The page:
The goal of this book is to assert the ever present need for Christ amidst Christian political and social action.
In A Decadent Culture
Published in 1986, Carl F.H. Henry’s Christian Countermoves In A Decadent Culture (1986) serves as a follow up to Henry’s The Christian Mindset In A Secular Society (1984).
Also published by Multnomah Press as part of their “Critical Concern” series, the book builds upon Henry’s previously established ideas and understandings. Whereas Henry’s goal in The Christian Mindset In A Secular Society is to establish and clarify his understanding of proper evangelical political engagement, his goal in Christian Countermoves In A Decadent Culture is to assert the ever present need for Christ amidst Christian political and social action.
The text is organized into three clear sections, the first of which is “the problem.” Henry argues that secular humanism’s championing of social ethics is in fact merely a pirating of selected aspects of biblical morality (11). Henry opposes this as he sees it as a shallow and ironic view. “The humanist lives by commitments that are borrowed from theism or he could not live as a human at all” (54). Henry attempts to refocus mainstream political desires and assumptions back on Christ. Henry criticizes what he calls “fantasies of a secular society;” by which he means the ideas that Western society finds most alluring, but also destructive. Henry spends most of his time criticizing two connected notions: first, that one can establish a thriving democracy using biblical social ethics, but fail to include a commitment to Christ; and second, that a thriving democracy committed to biblical social ethics is the solution to the world’s woes.
Henry’s “prescription” amounts to a presentation of the gospel message. As the text at large is concerned with political theory, Henry argues that while political freedom is of the utmost importance, it is too narrow a goal. Even the most honest democracy and social justice will never truly satisfy our soul. True freedom, he argues, can only be found in Christ. Henry thinks very highly of religious freedom, and humanity’s ability to do justice, love mercy, and walk humbly. Nevertheless, Henry maintains a robust understanding of human depravity, which he argues is the greatest barrier to human flourishing. Love, hope, and faith in Christ are the only remedy in Henry’s mind, as Christ is the only remedy to humanity’s enslavement to sin. This section is evangelically oriented, focusing less on detailing proper Christian living to believers, and more on the case for Christ to unbelievers.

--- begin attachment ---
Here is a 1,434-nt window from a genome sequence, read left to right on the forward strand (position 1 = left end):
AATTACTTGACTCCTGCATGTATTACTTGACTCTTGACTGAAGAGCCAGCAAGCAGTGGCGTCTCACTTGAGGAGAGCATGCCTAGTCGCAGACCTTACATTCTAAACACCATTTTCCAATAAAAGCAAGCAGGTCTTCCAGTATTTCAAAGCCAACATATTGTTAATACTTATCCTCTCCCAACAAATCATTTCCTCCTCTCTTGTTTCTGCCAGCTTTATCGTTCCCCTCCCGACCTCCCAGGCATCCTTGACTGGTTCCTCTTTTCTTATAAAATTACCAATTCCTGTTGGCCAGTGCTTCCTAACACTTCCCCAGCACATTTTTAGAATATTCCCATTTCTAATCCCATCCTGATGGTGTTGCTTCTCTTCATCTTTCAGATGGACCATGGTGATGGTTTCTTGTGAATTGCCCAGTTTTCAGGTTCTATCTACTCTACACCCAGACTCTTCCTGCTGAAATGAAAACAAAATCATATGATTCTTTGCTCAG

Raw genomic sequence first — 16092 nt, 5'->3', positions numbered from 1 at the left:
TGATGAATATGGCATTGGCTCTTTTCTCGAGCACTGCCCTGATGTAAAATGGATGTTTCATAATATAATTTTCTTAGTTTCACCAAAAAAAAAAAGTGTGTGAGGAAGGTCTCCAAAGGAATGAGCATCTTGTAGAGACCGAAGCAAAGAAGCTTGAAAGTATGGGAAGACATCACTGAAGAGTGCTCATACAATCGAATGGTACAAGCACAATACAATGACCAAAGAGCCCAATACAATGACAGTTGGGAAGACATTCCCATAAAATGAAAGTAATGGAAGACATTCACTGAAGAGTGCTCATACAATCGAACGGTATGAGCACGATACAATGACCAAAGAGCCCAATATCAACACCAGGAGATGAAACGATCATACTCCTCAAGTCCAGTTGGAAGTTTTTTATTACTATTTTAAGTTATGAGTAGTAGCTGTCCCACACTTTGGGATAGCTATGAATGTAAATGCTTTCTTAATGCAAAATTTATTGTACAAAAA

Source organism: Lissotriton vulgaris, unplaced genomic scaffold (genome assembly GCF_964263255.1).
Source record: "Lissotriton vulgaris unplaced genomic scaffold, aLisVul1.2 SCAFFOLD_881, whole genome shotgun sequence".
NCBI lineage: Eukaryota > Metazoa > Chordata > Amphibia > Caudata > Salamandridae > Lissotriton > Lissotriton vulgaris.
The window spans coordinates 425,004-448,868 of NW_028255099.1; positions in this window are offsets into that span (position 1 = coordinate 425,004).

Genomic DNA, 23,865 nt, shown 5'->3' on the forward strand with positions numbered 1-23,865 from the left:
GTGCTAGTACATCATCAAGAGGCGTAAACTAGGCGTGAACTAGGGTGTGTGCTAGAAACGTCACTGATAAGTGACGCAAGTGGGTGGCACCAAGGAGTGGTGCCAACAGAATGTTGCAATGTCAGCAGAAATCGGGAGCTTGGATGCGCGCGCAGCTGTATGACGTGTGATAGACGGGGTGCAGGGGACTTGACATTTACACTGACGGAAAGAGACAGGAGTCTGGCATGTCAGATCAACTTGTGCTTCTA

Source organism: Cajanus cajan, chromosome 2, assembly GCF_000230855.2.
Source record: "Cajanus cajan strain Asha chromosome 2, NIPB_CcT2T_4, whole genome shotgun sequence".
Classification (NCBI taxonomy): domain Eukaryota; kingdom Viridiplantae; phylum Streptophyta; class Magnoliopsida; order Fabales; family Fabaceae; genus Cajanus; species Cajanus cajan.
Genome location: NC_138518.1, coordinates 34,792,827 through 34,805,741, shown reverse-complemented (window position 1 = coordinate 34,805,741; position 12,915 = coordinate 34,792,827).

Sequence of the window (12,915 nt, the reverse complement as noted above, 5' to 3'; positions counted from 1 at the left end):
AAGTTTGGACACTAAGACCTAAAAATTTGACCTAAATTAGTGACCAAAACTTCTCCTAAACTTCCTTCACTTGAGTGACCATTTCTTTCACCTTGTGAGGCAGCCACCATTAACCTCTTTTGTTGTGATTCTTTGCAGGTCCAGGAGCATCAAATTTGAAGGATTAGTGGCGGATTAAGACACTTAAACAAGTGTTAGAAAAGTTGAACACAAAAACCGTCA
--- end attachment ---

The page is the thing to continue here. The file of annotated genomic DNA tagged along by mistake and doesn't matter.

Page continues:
On the other hand, section three more directly addresses already believing Christians. Henry (somewhat comically) writes that Christians seek not to be “political tyrants but ethical and spiritual giants among the moral pygmies of our age” (98). Henry’s desire is that Christians be people who uphold moral absolutes, and firm faith in biblical truths, rather than borrow fragments.Henry’s desire is that Christians be people who uphold moral absolutes, and firm faith in biblical truths, rather than borrow fragments of them. To be clear, Henry does not see “upholding moral absolutes” and “ faith in biblical truth” as a license for the religious right to fearfully impose sectarian morality in the political arena. Rather, he simply rejects the secular leftist notion that tolerance is such an ultimate good that any and all absolutes (except tolerance) immediately denote a fundamentalist dictatorship (119).
In one of his most insightful and piercing questions, Henry encourages evangelicals to consider two pressing questions: “how to encapsulate in legislation moral values that are not merely sectarian, but also constitute the ethical foundation of a viable state; and to identify the political rhetoric most appropriate to a republic in which civil government is the arbiter of neither metaphysical nor theological concerns” (119). While Henry does not specifically answer these questions, this passage best illuminates Henry’s thoughts and desires for evangelicals and political activity. Henry sees the church as an advocate for political inclusivity, rather than for sectarian legislature.
In sum, this text is best read in conjunction with The Christian Mindset in a Secular Society. Whereas The Christian Mindset erects the framework of Henry’s philosophy, this text fills it in. It provides a more nuanced picture of Henry’s aversion to secularism, a more provoking understanding of his expectation for evangelicals, and a more robust declaration of his Christological doctrine.
This book summary was written Jordan Bishop, a graduate student at TEDS,
and under the supervision of Doug Sweeney.